He continued: “We did the work, we got the bill together, we got the numbers together, we’re ready to rock and roll. They’re the ones who refuse to suspend the rules, they’re the ones who caused us to come back another day and he (House minority leader David Baria) is trying to avoid responsibility for that.”

Gov. Phil Bryant joined in the criticism of the Democrats’ tactics.

“It’s regrettable that the grandstanding of the House Democrats cost taxpayers an additional $30,000,” Bryant said in a release Wednesday afternoon. “I am grateful to the leadership of the Senate and the House for doing their job and allowing me to do mine – balancing the state budget.”

In a press release distributed Thursday morning, Baria, D-Bay St. Louis, likened Mississippi Republicans to a politburo, the principal policy making arm of the Communist Party when it ruled Russia. Earlier in the week, Rep. Steve Holland, D-Plantersville, called the Republican-controlled Legislature “a dictatorship.”

Rep. David Baria, D-Bay St. Louis

Gil Ford Photography

Rep. David Baria, D-Bay St. Louis

“Republicans attempted to railroad through a bill giving the governor carte blanche spending authority,” Baria said. “Democrats simply slowed the process down so that questions about the budget mess could be answered. The state budget should not be a partisan issue, but Republicans continue to run our government like a politburo.”

Gunn’s office declined to comment. In comments Tuesday, Lt. Gov. Tate Reeves said: “I don’t respond much to House Democrats. They have had a hard time winning elections and they’re frustrated by that. I understand that.”

House Democrats attempted several procedural delays Wednesday, filing a point of order (a claim that House rules and the Mississippi Constitution were violated) and eight different amendments to the bill. The amendments offered to transfer money to specific agencies like the Department of Mental Health and the Mississippi Emergency Management Agency. Democrats have publicly argued the budget cuts to those agencies, in particular, will hurt the state.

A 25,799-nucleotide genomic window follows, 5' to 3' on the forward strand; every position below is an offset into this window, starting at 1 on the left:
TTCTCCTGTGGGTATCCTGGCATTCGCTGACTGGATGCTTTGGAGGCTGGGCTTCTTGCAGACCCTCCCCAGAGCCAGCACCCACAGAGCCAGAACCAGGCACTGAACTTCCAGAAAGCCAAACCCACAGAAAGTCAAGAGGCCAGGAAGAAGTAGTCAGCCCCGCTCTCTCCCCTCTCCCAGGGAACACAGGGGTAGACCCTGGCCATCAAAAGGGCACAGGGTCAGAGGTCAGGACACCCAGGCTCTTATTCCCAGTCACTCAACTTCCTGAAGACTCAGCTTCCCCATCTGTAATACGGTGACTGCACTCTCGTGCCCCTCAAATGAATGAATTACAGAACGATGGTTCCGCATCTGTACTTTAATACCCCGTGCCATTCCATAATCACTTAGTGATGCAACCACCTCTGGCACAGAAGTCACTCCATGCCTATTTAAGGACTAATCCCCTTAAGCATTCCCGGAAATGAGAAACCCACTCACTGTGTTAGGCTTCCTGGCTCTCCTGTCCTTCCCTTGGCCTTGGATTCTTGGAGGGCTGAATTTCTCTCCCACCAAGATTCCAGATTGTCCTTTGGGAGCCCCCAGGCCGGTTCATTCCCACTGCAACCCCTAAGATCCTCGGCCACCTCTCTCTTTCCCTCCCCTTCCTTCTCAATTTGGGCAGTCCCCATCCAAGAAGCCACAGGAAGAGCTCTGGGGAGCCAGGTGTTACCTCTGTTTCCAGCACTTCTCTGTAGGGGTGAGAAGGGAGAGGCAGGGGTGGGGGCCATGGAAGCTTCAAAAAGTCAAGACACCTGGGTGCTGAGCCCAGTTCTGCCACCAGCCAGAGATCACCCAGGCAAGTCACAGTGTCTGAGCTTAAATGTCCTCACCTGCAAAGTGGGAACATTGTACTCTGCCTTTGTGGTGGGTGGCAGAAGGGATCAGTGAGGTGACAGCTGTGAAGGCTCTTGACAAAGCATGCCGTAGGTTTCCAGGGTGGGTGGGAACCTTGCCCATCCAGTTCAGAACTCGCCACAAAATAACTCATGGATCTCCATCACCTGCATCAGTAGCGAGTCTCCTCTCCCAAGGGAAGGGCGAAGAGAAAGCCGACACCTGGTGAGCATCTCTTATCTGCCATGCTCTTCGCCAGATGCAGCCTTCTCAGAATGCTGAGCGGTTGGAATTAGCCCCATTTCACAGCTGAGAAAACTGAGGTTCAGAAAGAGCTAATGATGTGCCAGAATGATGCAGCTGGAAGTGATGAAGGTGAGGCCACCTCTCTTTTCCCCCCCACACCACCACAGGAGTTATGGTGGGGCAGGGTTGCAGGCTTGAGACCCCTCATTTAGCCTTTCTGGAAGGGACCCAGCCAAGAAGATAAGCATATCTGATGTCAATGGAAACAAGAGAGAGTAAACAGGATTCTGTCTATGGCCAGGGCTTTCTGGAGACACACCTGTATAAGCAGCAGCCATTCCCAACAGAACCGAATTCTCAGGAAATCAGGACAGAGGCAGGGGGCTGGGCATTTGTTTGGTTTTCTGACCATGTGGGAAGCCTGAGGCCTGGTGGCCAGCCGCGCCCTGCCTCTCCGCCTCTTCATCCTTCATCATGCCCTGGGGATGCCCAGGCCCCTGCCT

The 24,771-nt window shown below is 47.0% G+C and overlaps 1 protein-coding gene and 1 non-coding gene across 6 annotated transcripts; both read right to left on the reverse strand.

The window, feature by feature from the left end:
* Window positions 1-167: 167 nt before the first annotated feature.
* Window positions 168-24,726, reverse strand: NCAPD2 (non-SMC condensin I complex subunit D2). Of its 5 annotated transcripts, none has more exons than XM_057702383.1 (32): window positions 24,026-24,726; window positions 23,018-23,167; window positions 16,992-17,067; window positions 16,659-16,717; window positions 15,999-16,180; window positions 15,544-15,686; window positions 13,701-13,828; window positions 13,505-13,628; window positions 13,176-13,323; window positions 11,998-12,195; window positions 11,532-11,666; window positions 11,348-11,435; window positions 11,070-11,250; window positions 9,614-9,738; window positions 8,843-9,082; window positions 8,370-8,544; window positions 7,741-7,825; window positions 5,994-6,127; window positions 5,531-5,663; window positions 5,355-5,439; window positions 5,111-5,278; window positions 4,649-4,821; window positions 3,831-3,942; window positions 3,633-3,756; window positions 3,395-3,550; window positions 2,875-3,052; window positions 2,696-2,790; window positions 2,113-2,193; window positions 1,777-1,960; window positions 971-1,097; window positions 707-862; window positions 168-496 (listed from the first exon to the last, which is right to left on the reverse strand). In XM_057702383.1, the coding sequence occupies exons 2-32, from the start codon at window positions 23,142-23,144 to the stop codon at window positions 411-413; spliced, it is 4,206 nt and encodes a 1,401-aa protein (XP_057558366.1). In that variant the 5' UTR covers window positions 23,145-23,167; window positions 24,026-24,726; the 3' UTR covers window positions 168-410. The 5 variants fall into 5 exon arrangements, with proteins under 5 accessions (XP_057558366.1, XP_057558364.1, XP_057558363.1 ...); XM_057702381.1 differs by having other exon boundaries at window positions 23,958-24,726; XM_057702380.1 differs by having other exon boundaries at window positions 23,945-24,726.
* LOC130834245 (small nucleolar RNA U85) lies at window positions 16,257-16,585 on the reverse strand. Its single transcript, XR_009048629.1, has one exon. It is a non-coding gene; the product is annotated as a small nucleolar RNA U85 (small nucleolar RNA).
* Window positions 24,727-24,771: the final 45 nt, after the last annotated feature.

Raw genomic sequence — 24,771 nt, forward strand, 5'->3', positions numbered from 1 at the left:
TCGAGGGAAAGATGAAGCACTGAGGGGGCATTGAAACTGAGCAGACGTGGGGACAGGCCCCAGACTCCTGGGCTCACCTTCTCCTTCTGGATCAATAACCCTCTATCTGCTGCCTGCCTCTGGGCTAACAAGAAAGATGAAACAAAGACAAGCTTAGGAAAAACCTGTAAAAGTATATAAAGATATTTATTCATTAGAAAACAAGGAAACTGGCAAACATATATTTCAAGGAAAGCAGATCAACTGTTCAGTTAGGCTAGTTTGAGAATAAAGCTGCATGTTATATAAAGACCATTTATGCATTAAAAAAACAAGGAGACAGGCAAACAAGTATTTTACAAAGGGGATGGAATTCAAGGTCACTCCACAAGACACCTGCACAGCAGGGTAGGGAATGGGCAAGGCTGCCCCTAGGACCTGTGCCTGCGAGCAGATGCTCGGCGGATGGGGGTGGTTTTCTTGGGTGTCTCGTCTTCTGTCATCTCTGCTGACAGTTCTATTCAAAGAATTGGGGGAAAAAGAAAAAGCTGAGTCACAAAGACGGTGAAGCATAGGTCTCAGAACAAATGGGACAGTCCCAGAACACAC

Frierson noted in response that the bill being considered could not be legally used to add money to any agency’s budget.

Baria introduced an amendment that would cap the governor’s transfer authority at $100 million. Other Democrats pressed Republican leaders throughout the morning about the bill allowing Bryant an uncapped transfer authority.

In one particularly heated exchange with Rep. Omeria Scott, D-Laurel, Frierson came prepared with vote tallies from April, showing that most House Democrats voted to approve the appropriations in the regular session. He also argued that past governors – even Democrats – have had unlimited Rainy Day Fund transfer authority.

“You let Democratic governors do the same thing,” Frierson said to Scott. “It’s unlimited for two days … I support it, yes I do.”

Republicans brushed the delay attempts off, claiming the point of order was moot and voting to table – not debate – all eight amendments.

The Mississippi Democratic Party, which just elected new officers last week, will be led in coming months by Bobby Moak, who was ousted from his House seat of 32 years in November. Wiseman said the actions of the Democrats in the special session could set the tone for the party in the next two to three years.

“The upshot of the special session for Democrats is a lot of people are getting frustrated, especially with the budget,” Wiseman said. “If the Democrats can get organized, there are numerous opportunities. Then at least, just like they did for a few moments in the special session, they can present another side of the discussion and a threat that makes people pay attention. I’m seeing some signs of life there.”

As the feud simmered near the end of the day, Frierson launched his calm summation of the week’s special session and the bickering between the two parties that has seemingly controlled news cycles for months.

“We must learn to manage this new partisanship,” Frierson continued. “You’re going to go through some rough times doing it. But I encourage this house to learn to manage the partisanship and learn to communicate.”

 

 

  • Otis

    Our legislature is a joke from top to bottom and from left to right.